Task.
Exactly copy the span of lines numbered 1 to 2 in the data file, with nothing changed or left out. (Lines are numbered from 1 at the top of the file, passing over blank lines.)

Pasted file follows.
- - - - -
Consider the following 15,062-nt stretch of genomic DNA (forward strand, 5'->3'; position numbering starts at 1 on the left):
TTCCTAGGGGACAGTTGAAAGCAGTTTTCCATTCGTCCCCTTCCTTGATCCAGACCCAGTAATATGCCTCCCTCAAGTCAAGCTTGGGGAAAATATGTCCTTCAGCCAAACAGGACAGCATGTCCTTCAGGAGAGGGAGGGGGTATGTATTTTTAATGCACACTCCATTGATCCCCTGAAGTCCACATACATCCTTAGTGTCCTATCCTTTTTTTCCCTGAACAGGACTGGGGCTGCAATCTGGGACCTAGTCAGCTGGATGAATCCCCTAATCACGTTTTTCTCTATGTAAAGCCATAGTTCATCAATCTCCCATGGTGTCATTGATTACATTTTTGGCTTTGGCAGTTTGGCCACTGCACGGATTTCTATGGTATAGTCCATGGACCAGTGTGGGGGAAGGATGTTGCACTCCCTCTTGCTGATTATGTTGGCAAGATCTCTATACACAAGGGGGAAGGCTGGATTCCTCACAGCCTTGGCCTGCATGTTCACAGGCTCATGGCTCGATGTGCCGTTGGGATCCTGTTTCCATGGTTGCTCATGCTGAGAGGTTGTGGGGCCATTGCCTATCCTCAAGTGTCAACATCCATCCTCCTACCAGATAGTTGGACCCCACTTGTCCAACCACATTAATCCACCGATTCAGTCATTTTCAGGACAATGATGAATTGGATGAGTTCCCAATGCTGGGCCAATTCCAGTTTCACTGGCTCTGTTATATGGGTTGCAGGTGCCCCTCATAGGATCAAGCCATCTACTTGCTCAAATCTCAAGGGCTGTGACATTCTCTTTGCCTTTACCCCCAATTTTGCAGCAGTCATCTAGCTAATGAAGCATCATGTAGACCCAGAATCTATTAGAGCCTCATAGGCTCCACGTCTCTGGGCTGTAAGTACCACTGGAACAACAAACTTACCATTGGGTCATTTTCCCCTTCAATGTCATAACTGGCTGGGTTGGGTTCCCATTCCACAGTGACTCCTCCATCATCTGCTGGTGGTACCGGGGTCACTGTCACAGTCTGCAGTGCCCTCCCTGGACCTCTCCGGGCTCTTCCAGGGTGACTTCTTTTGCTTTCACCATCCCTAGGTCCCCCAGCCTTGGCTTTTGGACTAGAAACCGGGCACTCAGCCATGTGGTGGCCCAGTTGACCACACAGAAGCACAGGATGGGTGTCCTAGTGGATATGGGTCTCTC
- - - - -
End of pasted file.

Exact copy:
Consider the following 15,062-nt stretch of genomic DNA (forward strand, 5'->3'; position numbering starts at 1 on the left):
TTCCTAGGGGACAGTTGAAAGCAGTTTTCCATTCGTCCCCTTCCTTGATCCAGACCCAGTAATATGCCTCCCTCAAGTCAAGCTTGGGGAAAATATGTCCTTCAGCCAAACAGGACAGCATGTCCTTCAGGAGAGGGAGGGGGTATGTATTTTTAATGCACACTCCATTGATCCCCTGAAGTCCACATACATCCTTAGTGTCCTATCCTTTTTTTCCCTGAACAGGACTGGGGCTGCAATCTGGGACCTAGTCAGCTGGATGAATCCCCTAATCACGTTTTTCTCTATGTAAAGCCATAGTTCATCAATCTCCCATGGTGTCATTGATTACATTTTTGGCTTTGGCAGTTTGGCCACTGCACGGATTTCTATGGTATAGTCCATGGACCAGTGTGGGGGAAGGATGTTGCACTCCCTCTTGCTGATTATGTTGGCAAGATCTCTATACACAAGGGGGAAGGCTGGATTCCTCACAGCCTTGGCCTGCATGTTCACAGGCTCATGGCTCGATGTGCCGTTGGGATCCTGTTTCCATGGTTGCTCATGCTGAGAGGTTGTGGGGCCATTGCCTATCCTCAAGTGTCAACATCCATCCTCCTACCAGATAGTTGGACCCCACTTGTCCAACCACATTAATCCACCGATTCAGTCATTTTCAGGACAATGATGAATTGGATGAGTTCCCAATGCTGGGCCAATTCCAGTTTCACTGGCTCTGTTATATGGGTTGCAGGTGCCCCTCATAGGATCAAGCCATCTACTTGCTCAAATCTCAAGGGCTGTGACATTCTCTTTGCCTTTACCCCCAATTTTGCAGCAGTCATCTAGCTAATGAAGCATCATGTAGACCCAGAATCTATTAGAGCCTCATAGGCTCCACGTCTCTGGGCTGTAAGTACCACTGGAACAACAAACTTACCATTGGGTCATTTTCCCCTTCAATGTCATAACTGGCTGGGTTGGGTTCCCATTCCACAGTGACTCCTCCATCATCTGCTGGTGGTACCGGGGTCACTGTCACAGTCTGCAGTGCCCTCCCTGGACCTCTCCGGGCTCTTCCAGGGTGACTTCTTTTGCTTTCACCATCCCTAGGTCCCCCAGCCTTGGCTTTTGGACTAGAAACCGGGCACTCAGCCATGTGGTGGCCCAGTTGACCACACAGAAGCACAGGATGGGTGTCCTAGTGGATATGGGTCTCTC